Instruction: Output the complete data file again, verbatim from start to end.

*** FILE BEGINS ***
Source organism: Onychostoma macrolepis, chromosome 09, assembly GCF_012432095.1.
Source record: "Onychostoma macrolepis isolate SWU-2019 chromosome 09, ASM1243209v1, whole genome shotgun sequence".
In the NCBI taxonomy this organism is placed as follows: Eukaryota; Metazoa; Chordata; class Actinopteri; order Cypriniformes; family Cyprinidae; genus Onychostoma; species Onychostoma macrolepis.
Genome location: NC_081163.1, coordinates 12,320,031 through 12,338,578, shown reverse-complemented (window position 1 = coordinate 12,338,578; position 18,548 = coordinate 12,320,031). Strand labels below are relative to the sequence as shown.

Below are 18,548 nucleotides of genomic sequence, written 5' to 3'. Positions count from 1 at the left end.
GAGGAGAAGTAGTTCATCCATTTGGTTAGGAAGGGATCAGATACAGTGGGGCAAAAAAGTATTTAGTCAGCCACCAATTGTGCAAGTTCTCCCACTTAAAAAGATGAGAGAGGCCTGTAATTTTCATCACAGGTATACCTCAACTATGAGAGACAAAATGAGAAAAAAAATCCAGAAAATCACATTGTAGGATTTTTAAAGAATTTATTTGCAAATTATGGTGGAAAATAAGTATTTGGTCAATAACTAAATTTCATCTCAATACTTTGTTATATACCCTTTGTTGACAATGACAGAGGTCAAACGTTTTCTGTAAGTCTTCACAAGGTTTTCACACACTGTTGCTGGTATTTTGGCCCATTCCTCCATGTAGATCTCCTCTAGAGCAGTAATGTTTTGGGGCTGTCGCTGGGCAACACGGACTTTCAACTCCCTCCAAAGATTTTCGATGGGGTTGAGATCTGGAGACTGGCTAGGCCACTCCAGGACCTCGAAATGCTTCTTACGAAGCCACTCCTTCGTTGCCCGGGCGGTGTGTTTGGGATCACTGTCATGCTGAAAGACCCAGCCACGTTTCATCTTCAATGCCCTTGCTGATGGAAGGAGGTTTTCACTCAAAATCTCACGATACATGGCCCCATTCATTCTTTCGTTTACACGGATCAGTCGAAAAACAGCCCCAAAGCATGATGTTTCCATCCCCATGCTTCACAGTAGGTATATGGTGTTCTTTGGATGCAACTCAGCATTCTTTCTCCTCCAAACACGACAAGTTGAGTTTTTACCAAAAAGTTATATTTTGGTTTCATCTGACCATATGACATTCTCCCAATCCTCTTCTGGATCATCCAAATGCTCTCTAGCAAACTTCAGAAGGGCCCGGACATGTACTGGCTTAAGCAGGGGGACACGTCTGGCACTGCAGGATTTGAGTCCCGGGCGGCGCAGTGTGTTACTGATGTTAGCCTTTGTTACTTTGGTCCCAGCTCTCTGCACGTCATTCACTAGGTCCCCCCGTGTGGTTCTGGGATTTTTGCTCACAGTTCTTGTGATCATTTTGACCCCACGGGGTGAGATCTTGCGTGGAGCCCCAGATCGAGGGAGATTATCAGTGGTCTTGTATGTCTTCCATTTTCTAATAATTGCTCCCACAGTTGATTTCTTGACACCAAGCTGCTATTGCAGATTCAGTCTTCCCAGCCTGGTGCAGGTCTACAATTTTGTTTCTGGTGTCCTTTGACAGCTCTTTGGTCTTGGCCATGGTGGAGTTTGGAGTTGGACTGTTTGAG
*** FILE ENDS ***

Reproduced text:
Source organism: Onychostoma macrolepis, chromosome 09, assembly GCF_012432095.1.
Source record: "Onychostoma macrolepis isolate SWU-2019 chromosome 09, ASM1243209v1, whole genome shotgun sequence".
In the NCBI taxonomy this organism is placed as follows: Eukaryota; Metazoa; Chordata; class Actinopteri; order Cypriniformes; family Cyprinidae; genus Onychostoma; species Onychostoma macrolepis.
Genome location: NC_081163.1, coordinates 12,320,031 through 12,338,578, shown reverse-complemented (window position 1 = coordinate 12,338,578; position 18,548 = coordinate 12,320,031). Strand labels below are relative to the sequence as shown.

Below are 18,548 nucleotides of genomic sequence, written 5' to 3'. Positions count from 1 at the left end.
GAGGAGAAGTAGTTCATCCATTTGGTTAGGAAGGGATCAGATACAGTGGGGCAAAAAAGTATTTAGTCAGCCACCAATTGTGCAAGTTCTCCCACTTAAAAAGATGAGAGAGGCCTGTAATTTTCATCACAGGTATACCTCAACTATGAGAGACAAAATGAGAAAAAAAATCCAGAAAATCACATTGTAGGATTTTTAAAGAATTTATTTGCAAATTATGGTGGAAAATAAGTATTTGGTCAATAACTAAATTTCATCTCAATACTTTGTTATATACCCTTTGTTGACAATGACAGAGGTCAAACGTTTTCTGTAAGTCTTCACAAGGTTTTCACACACTGTTGCTGGTATTTTGGCCCATTCCTCCATGTAGATCTCCTCTAGAGCAGTAATGTTTTGGGGCTGTCGCTGGGCAACACGGACTTTCAACTCCCTCCAAAGATTTTCGATGGGGTTGAGATCTGGAGACTGGCTAGGCCACTCCAGGACCTCGAAATGCTTCTTACGAAGCCACTCCTTCGTTGCCCGGGCGGTGTGTTTGGGATCACTGTCATGCTGAAAGACCCAGCCACGTTTCATCTTCAATGCCCTTGCTGATGGAAGGAGGTTTTCACTCAAAATCTCACGATACATGGCCCCATTCATTCTTTCGTTTACACGGATCAGTCGAAAAACAGCCCCAAAGCATGATGTTTCCATCCCCATGCTTCACAGTAGGTATATGGTGTTCTTTGGATGCAACTCAGCATTCTTTCTCCTCCAAACACGACAAGTTGAGTTTTTACCAAAAAGTTATATTTTGGTTTCATCTGACCATATGACATTCTCCCAATCCTCTTCTGGATCATCCAAATGCTCTCTAGCAAACTTCAGAAGGGCCCGGACATGTACTGGCTTAAGCAGGGGGACACGTCTGGCACTGCAGGATTTGAGTCCCGGGCGGCGCAGTGTGTTACTGATGTTAGCCTTTGTTACTTTGGTCCCAGCTCTCTGCACGTCATTCACTAGGTCCCCCCGTGTGGTTCTGGGATTTTTGCTCACAGTTCTTGTGATCATTTTGACCCCACGGGGTGAGATCTTGCGTGGAGCCCCAGATCGAGGGAGATTATCAGTGGTCTTGTATGTCTTCCATTTTCTAATAATTGCTCCCACAGTTGATTTCTTGACACCAAGCTGCTATTGCAGATTCAGTCTTCCCAGCCTGGTGCAGGTCTACAATTTTGTTTCTGGTGTCCTTTGACAGCTCTTTGGTCTTGGCCATGGTGGAGTTTGGAGTTGGACTGTTTGAG